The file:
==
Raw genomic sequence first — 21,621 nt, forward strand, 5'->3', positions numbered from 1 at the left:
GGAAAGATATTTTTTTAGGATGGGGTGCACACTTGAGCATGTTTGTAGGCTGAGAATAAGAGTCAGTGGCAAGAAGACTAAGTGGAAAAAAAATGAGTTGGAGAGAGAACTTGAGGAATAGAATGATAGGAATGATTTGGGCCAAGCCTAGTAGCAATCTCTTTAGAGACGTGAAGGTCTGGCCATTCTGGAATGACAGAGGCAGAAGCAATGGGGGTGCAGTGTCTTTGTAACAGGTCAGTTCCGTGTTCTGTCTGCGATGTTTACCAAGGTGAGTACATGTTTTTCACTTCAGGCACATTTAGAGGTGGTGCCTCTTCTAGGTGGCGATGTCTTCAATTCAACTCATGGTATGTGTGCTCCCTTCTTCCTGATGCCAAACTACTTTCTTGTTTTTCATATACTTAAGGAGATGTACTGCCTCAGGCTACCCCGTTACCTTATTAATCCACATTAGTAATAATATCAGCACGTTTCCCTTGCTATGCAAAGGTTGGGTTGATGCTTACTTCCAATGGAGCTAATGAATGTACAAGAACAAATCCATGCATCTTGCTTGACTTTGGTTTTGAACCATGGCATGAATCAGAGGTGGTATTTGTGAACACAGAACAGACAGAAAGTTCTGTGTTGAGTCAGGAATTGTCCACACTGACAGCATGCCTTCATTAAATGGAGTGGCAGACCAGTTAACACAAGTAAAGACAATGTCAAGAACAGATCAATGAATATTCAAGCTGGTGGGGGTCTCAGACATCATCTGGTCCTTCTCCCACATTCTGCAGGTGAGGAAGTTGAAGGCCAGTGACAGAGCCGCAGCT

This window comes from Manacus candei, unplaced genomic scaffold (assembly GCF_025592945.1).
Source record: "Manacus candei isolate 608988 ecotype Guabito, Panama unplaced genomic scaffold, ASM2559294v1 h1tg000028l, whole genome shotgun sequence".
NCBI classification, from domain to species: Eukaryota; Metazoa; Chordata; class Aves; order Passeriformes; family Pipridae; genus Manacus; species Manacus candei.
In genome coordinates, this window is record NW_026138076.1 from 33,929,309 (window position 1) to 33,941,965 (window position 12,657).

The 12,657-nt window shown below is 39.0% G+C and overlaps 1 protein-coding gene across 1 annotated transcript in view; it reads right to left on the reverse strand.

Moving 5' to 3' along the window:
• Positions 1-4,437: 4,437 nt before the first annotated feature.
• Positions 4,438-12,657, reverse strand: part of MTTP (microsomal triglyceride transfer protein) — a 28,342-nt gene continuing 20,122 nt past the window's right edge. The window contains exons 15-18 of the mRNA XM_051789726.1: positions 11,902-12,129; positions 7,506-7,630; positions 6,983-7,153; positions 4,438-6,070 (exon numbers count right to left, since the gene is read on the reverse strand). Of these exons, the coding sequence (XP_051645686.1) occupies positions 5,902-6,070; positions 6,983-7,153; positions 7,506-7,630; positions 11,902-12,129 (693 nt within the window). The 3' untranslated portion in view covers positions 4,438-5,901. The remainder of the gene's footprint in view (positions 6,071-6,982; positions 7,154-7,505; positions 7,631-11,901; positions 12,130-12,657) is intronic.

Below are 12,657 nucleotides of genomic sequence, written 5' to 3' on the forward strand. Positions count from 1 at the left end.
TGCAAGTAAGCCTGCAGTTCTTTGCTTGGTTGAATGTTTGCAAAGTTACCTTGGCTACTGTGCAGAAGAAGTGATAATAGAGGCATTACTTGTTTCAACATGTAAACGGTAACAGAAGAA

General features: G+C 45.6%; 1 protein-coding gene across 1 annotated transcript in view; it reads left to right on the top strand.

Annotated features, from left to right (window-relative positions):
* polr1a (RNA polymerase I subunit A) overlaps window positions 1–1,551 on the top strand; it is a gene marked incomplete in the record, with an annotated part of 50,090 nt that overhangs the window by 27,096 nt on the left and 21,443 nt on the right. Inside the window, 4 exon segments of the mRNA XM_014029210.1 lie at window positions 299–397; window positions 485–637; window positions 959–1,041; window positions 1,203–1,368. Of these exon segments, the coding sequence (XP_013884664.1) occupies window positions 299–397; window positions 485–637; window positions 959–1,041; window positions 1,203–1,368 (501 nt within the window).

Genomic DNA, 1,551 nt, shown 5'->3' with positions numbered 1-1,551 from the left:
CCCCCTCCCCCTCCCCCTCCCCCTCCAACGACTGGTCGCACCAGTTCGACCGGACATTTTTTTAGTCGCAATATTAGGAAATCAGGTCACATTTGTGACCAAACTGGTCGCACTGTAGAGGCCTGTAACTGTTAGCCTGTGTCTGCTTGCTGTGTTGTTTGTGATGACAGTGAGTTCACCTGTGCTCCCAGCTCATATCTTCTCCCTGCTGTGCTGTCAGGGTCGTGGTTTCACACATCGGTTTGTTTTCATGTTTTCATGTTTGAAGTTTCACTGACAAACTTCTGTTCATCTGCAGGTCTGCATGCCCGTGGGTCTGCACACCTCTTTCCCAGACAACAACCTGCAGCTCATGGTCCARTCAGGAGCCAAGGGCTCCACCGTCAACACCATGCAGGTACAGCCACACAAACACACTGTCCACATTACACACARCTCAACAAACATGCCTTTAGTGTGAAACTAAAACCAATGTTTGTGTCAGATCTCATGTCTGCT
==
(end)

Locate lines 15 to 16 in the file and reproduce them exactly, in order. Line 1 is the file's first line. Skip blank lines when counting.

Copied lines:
* polr1a (RNA polymerase I subunit A) overlaps window positions 1–1,551 on the top strand; it is a gene marked incomplete in the record, with an annotated part of 50,090 nt that overhangs the window by 27,096 nt on the left and 21,443 nt on the right. Inside the window, 4 exon segments of the mRNA XM_014029210.1 lie at window positions 299–397; window positions 485–637; window positions 959–1,041; window positions 1,203–1,368. Of these exon segments, the coding sequence (XP_013884664.1) occupies window positions 299–397; window positions 485–637; window positions 959–1,041; window positions 1,203–1,368 (501 nt within the window).

Genomic DNA, 1,551 nt, shown 5'->3' with positions numbered 1-1,551 from the left: